1 Corinthians 4:4-5 (NIV)

4 My conscience is clear, but that does not make me innocent. It is the Lord who judges me. 5 Therefore judge nothing before the appointed time; wait till the Lord comes. He will bring to light what is hidden in darkness and will expose the motives of men’s hearts. At that time each will receive his praise from God.

Psalms 50:4-6 (NIV)

4 He summons the heavens above, and the earth, that he may judge his people: 5 “Gather to me my consecrated ones, who made a covenant with me by sacrifice.” 6 And the heavens proclaim his righteousness, for God himself is judge.

Matthew 7:1-5 (NIV)

1 Do not judge, or you too will be judged. 2 For in the same way you judge others, you will be judged, and with the measure you use, it will be measured to you. 3 Why do you look at the speck of sawdust in your brother’s eye and pay no attention to the plank in your own eye? 4 How can you say to your brother, ‘Let me take the speck out of your eye,’ when all the time there is a plank in your own eye? 5 You hypocrite, first take the plank out of your own eye, and then you will see clearly to remove the speck from your brother’s eye.

Romans 2:1-3 (NIV)

1 You, therefore, have no excuse, you who pass judgment on someone else, for at whatever point you judge the other, you are condemning yourself, because you who pass judgment do the same things. 2 Now we know that God’s judgment against those who do such things is based on truth. 3 So when you, a mere man, pass judgment on them and yet do the same things, do you think you will escape God’s judgment?

1 Corinthians 5:9-13 (NIV)

9 I have written you in my letter not to associate with sexually immoral people– 10 not at all meaning the people of this world who are immoral, or the greedy and swindlers, or idolaters. In that case you would have to leave this world. 11 But now I am writing you that you must not associate with anyone who calls himself a brother but is sexually immoral or greedy, an idolater or a slanderer, a drunkard or a swindler. With such a man do not even eat. 12 What business is it of mine to judge those outside the church? Are you not to judge those inside? 13 God will judge those outside. “Expel the wicked man from among you.”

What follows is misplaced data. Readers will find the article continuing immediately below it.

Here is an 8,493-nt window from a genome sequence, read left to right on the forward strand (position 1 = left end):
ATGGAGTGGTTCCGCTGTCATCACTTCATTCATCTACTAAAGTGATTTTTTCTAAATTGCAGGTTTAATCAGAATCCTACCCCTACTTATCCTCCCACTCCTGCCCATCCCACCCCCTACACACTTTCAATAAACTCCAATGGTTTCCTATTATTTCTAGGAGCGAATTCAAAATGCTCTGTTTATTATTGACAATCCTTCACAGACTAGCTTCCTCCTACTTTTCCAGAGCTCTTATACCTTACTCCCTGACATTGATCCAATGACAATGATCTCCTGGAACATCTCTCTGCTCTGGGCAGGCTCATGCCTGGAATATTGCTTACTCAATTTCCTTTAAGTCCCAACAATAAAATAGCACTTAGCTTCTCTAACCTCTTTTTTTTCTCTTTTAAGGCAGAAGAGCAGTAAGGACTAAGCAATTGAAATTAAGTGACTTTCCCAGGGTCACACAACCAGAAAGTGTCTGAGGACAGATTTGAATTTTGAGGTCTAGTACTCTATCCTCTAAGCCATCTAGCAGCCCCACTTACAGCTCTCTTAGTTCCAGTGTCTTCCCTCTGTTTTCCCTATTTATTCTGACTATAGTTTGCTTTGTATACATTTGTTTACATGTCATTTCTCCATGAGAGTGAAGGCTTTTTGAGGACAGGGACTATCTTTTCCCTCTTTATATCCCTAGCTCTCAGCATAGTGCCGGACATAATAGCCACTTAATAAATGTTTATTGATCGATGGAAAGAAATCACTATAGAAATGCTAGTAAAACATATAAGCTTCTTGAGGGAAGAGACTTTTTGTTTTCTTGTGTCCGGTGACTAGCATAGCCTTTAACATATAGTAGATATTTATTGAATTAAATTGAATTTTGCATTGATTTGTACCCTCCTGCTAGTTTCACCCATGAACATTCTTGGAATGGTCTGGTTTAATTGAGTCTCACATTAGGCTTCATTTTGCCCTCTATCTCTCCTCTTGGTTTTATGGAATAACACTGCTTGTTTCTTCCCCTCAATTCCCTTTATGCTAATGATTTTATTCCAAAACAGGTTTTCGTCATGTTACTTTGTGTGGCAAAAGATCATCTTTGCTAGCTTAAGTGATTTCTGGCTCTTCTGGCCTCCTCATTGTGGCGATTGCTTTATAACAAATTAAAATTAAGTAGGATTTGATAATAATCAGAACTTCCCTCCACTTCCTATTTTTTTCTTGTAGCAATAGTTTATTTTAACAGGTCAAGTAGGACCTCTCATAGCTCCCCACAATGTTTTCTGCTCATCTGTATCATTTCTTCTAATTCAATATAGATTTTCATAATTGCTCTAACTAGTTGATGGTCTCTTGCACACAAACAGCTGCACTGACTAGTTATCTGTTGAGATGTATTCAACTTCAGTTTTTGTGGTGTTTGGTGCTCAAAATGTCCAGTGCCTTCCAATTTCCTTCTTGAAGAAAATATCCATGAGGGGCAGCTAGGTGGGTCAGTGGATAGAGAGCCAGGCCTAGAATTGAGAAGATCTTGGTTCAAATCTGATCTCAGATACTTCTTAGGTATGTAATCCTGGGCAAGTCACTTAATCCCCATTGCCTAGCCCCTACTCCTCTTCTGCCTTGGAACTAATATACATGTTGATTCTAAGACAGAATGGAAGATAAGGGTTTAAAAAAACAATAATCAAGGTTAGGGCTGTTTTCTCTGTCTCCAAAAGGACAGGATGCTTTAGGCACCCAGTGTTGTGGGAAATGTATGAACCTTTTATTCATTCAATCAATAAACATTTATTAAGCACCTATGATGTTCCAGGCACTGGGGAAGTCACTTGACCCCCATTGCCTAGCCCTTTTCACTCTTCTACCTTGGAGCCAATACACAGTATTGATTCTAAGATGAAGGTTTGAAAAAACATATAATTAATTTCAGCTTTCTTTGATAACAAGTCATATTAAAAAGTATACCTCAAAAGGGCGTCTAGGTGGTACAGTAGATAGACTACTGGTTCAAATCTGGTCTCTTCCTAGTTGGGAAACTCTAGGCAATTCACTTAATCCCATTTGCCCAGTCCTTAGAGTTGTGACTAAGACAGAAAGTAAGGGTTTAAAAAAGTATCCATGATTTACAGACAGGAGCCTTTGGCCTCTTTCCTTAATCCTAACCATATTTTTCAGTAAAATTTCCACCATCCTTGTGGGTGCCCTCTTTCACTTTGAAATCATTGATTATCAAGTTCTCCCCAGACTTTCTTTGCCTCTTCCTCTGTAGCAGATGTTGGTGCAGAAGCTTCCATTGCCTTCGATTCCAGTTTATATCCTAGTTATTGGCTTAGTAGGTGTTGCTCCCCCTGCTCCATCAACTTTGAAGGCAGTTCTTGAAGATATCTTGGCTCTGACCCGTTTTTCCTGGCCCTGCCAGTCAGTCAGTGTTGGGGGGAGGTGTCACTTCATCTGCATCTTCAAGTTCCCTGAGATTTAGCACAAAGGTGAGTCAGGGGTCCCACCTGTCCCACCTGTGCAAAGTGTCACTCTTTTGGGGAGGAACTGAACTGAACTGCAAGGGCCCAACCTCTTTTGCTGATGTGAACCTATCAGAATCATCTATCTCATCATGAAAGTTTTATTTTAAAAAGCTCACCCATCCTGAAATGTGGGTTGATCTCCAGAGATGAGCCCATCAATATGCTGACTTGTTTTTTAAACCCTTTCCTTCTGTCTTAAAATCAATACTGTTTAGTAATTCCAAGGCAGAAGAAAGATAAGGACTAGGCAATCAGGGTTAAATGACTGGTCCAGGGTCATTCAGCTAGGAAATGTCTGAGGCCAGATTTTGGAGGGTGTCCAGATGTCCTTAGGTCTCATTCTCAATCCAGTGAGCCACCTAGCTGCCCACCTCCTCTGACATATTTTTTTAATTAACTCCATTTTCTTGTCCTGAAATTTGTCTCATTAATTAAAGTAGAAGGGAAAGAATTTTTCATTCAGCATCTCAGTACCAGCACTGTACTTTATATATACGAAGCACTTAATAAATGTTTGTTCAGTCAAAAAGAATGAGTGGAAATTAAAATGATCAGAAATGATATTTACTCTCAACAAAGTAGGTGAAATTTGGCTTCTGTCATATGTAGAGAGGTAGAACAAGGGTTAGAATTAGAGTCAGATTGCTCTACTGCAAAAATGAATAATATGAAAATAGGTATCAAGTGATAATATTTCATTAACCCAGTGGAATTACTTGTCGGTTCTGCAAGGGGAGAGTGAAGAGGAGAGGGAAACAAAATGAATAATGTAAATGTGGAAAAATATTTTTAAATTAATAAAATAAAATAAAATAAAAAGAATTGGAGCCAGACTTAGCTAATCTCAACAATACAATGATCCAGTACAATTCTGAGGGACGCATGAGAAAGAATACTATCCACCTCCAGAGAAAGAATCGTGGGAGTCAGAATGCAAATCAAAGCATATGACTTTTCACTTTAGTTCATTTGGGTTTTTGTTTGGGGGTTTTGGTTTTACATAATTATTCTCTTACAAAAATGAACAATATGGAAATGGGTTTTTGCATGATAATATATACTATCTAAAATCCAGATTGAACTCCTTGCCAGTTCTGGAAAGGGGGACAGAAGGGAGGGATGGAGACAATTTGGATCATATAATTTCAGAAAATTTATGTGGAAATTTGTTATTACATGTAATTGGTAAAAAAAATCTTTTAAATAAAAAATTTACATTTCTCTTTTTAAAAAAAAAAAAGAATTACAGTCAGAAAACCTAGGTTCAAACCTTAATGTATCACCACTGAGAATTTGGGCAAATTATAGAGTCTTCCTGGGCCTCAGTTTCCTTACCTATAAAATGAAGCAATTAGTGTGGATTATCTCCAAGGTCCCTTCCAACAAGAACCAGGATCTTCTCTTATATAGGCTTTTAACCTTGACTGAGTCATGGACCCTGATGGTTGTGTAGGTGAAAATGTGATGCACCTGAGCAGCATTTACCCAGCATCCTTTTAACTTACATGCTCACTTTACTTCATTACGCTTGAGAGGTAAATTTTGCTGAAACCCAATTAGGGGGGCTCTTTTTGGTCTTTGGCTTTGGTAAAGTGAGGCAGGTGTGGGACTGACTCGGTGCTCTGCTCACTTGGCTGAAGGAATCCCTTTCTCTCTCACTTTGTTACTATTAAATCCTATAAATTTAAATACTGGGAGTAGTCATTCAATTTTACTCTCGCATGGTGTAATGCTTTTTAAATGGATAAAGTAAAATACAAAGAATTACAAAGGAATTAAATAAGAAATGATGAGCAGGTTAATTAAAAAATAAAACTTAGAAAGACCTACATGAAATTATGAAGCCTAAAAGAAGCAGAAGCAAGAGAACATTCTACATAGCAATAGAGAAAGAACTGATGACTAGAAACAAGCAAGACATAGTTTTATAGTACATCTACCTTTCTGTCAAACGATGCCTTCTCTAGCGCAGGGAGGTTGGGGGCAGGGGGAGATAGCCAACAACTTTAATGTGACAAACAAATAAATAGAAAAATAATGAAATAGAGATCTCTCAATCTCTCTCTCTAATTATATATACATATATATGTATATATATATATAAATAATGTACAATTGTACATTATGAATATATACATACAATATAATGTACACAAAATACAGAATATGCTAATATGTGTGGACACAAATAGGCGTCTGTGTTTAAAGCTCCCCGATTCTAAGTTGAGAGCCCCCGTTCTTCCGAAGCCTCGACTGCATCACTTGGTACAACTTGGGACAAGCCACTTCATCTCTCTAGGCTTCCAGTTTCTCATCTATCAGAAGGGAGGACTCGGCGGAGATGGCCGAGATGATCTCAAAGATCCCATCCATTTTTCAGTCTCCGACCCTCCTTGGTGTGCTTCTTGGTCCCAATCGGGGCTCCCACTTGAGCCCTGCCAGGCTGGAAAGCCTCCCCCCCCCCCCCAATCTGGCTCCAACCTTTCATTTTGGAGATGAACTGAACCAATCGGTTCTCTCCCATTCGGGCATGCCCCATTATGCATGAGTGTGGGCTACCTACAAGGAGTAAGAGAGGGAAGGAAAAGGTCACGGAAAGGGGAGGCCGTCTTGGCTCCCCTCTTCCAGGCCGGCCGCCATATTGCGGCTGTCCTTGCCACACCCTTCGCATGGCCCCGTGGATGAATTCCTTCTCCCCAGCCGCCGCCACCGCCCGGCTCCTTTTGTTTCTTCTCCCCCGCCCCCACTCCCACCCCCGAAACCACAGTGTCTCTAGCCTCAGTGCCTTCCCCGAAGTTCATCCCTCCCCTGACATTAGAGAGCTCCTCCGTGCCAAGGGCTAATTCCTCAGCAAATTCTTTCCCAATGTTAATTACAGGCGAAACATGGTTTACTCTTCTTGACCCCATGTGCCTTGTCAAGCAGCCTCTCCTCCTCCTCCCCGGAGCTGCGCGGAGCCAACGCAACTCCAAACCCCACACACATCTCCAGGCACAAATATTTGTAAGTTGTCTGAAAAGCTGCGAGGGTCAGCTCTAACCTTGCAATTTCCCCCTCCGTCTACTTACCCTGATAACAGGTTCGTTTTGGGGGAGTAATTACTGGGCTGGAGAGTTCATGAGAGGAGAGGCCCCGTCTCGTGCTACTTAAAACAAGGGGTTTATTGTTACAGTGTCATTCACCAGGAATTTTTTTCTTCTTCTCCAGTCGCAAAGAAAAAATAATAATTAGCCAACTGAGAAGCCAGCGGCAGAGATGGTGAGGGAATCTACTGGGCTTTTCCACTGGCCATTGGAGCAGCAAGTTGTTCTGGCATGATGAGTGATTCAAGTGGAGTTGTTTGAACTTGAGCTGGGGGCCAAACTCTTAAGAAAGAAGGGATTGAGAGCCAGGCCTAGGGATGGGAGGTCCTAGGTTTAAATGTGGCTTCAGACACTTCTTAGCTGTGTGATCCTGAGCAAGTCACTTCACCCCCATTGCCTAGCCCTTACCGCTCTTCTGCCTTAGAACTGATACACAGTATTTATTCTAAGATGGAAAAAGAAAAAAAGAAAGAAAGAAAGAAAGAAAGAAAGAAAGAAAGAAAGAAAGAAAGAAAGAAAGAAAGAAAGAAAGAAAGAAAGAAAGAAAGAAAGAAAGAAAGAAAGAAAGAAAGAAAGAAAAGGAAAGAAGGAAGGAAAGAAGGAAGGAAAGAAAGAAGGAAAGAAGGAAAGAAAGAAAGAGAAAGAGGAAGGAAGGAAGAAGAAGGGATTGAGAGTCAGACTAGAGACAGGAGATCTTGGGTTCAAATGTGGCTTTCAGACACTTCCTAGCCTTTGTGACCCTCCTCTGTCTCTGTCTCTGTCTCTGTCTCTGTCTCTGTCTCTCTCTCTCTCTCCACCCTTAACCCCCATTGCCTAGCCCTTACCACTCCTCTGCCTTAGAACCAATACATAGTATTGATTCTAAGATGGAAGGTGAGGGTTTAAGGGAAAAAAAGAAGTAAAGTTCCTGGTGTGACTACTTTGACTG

Verses for further study: Psalms 75:7, Isaiah 3:13-14, John 5:22, 1 Corinthians 5:1-3, 1 Corinthians 11:31-32, Acts 11:1-3, Matthew 13:36-43, Matthew 13:47-50, Romans 2:12-16, Romans 14:10-13

Closing Thoughts on Judgment: (imagine visiting a judge for a speeding ticket)

To judge rightly, you need the authority to pass down judgment, the power to enforce your judgment, a comprehensive understanding of the rules, laws, or guidelines that determine right from wrong, the discernment to identify the truth from all perspectives, and the wisdom to exercise mercy and forgiveness or wrath and punishment at the appropriate time, for the greatest good.

Who alone can rightly judge?

Can you give up judging others and trust that God will judge rightly?

Action:

1) In the coming weeks, raise your awareness of how you might unintentionally be judgmental through your thoughts and words, and take notice of similar judgment from others.

2) Study these Bible verses for greater depth and meaning.

3) When tempted to judge someone, pray and trust God to judge for you according to His perfect will. Then for bonus points , go out of your way to show love to them instead.

One thought on “Negative Christian Stereotype: Are Christians Judgmental?

Leave a Reply

Fill in your details below or click an icon to log in:

WordPress.com Logo

You are commenting using your WordPress.com account. Log Out / Change )

Twitter picture

You are commenting using your Twitter account. Log Out / Change )

Facebook photo

You are commenting using your Facebook account. Log Out / Change )

Google+ photo

You are commenting using your Google+ account. Log Out / Change )

Connecting to %s